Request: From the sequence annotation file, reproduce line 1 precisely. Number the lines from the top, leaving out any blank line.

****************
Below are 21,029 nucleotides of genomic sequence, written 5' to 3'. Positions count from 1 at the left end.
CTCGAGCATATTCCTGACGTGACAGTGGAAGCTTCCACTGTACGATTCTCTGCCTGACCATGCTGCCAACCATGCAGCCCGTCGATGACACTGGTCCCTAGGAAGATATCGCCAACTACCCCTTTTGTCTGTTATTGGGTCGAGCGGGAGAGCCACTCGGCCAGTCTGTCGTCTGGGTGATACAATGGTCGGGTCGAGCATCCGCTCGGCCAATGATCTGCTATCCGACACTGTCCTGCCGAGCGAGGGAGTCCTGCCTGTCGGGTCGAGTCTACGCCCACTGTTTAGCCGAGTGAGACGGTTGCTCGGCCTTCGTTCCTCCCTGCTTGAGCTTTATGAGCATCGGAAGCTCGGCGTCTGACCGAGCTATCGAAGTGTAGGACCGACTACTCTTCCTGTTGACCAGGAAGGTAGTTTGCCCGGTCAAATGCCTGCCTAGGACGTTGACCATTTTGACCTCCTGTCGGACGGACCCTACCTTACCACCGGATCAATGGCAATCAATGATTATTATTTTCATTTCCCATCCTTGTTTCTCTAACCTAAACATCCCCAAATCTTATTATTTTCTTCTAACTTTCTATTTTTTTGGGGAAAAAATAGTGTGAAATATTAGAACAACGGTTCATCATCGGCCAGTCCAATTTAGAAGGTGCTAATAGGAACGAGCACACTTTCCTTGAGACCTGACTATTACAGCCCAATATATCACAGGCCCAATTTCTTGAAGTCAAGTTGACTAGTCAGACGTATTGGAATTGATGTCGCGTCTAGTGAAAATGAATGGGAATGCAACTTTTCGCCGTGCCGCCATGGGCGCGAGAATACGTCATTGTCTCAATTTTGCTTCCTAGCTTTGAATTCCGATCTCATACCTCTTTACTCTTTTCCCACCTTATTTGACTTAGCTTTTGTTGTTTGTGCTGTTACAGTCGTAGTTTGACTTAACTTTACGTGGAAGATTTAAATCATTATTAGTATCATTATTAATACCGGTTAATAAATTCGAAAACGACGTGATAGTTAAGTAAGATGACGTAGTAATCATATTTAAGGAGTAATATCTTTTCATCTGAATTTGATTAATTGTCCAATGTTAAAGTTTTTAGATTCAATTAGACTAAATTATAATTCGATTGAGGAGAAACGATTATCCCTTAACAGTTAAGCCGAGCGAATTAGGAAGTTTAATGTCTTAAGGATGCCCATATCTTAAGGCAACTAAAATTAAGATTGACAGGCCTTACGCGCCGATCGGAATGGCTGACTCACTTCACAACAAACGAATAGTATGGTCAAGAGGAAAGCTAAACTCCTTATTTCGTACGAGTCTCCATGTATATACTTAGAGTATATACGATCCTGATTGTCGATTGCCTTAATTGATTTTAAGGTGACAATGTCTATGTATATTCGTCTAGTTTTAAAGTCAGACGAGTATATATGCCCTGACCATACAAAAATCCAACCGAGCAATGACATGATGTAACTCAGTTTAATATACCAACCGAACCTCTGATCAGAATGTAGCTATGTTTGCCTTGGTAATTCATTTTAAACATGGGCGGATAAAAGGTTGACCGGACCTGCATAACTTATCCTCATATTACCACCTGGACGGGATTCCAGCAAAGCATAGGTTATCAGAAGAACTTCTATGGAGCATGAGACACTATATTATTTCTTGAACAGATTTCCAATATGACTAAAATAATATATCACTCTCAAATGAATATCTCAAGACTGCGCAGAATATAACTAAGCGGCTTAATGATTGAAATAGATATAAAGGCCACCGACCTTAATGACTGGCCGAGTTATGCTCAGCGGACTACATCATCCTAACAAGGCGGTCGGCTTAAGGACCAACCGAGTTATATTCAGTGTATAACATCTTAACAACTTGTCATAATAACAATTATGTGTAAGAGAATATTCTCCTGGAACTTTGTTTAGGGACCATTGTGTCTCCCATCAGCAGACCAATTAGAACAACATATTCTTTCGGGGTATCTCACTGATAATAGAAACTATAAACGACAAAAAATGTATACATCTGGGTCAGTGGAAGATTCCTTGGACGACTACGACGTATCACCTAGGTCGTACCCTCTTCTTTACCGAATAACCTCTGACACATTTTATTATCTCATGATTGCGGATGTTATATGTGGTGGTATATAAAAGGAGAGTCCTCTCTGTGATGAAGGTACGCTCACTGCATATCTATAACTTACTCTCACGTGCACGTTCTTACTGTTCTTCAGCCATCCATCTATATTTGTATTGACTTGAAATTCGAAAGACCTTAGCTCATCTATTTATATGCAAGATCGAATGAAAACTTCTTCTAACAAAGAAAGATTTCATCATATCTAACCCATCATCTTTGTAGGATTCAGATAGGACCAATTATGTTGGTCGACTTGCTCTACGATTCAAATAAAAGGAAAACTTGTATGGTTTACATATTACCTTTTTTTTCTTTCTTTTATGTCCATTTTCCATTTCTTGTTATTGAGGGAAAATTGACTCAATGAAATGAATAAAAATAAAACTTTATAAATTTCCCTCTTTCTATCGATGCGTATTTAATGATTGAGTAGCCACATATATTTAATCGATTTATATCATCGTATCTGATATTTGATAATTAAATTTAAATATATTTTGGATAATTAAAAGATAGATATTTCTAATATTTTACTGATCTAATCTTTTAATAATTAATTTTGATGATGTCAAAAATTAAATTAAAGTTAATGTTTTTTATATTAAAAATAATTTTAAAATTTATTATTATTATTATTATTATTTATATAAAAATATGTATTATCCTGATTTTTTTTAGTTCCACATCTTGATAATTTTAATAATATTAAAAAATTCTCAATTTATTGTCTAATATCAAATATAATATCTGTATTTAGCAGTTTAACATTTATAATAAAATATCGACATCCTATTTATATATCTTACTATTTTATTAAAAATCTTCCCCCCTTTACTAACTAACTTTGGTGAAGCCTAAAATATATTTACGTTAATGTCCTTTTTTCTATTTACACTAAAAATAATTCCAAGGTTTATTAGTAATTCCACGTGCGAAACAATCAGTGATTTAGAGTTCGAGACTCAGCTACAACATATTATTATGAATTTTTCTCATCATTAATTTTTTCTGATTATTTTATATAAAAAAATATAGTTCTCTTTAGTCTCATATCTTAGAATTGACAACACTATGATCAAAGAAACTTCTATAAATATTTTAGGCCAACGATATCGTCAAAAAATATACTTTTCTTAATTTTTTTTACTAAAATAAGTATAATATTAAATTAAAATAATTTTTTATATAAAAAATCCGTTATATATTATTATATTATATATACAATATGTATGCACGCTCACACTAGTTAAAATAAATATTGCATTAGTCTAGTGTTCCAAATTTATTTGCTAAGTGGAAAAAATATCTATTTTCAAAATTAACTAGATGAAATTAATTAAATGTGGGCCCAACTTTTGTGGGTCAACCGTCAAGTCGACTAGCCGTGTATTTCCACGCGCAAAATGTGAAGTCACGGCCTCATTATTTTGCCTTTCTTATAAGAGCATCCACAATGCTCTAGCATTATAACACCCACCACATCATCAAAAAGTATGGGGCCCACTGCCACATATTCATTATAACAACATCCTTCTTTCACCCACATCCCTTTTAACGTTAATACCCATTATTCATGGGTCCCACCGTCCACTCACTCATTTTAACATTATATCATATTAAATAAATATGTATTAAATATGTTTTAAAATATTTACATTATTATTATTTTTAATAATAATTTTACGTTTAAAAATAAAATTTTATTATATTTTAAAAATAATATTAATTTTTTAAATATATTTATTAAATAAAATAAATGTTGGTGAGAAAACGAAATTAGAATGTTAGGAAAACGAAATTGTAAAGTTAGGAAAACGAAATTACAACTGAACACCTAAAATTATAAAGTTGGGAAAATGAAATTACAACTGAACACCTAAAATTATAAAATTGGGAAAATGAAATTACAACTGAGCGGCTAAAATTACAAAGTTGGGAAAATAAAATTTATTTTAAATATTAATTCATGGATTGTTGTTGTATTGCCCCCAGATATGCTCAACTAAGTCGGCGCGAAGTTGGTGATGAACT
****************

Below are 21,029 nucleotides of genomic sequence, written 5' to 3'. Positions count from 1 at the left end.